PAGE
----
Five questions on: Repossessions and evictions

 

What's the difference?

They both leave people homeless but repossessions occur when lenders snatch back people's homes because they haven't met their mortgage payments; evictions come when those who rent are forced out, usually because of non-payment.

Why are they in the news this week?

New, record figures have been published for both. Repossessions are down while evictions are up. Repossessions fell to 21,000 last year, the lowest number since 2006, according to the Council of Mortgage Lenders. There were also fewer mortgages in arrears at the end of 2014 than at any time since 2006, with around 116,800 loans in arrears of 2.5 per cent or more of the amount borrowed.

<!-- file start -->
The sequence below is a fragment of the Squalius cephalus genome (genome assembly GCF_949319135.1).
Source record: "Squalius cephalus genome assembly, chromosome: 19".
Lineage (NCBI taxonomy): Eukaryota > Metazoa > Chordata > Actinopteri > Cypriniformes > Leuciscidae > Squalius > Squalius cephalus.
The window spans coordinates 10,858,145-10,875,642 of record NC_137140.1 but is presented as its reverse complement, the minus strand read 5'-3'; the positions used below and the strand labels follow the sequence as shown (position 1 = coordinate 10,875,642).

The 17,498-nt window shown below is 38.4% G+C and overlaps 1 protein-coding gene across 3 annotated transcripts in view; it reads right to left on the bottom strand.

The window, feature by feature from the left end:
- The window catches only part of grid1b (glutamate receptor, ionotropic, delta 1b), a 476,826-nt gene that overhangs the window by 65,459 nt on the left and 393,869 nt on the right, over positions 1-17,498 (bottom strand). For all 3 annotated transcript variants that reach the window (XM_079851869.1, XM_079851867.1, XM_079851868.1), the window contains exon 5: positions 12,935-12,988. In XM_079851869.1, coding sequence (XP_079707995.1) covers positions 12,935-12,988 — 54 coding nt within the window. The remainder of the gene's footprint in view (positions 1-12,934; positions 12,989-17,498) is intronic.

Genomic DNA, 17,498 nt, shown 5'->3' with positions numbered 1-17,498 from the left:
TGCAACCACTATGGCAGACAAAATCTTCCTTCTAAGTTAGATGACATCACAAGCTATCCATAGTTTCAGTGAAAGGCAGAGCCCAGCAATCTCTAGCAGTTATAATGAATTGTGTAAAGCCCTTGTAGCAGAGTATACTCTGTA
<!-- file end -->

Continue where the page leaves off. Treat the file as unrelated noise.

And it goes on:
That's good news, isn't it?

It certainly is. But that there are fewer repossessions is largely down to the record low interest rates enjoyed by borrowers for the past few years. This has meant that mortgages have remained largely affordable for those who have stayed in work. That could change when interest rates go up as many may find it harder to keep pace with rising monthly mortgage commitments.

What's happened to evictions?

Ministry of Justice figures show that almost 42,000 households in England and Wales have been evicted in the past year, the highest total since records began in 2000.

That isn't good news, is it?

It certainly isn't. Campbell Robb, chief executive of the homeless charity Shelter, said: "The findings paint a grim picture of the devastating impact our shortage of affordable homes is having on thousands of renters every month. Behind the statistics stands a person or family who's gone through the trauma of losing their home. The only way for politicians to fix this crisis for good is to commit to building the affordable homes that we need."

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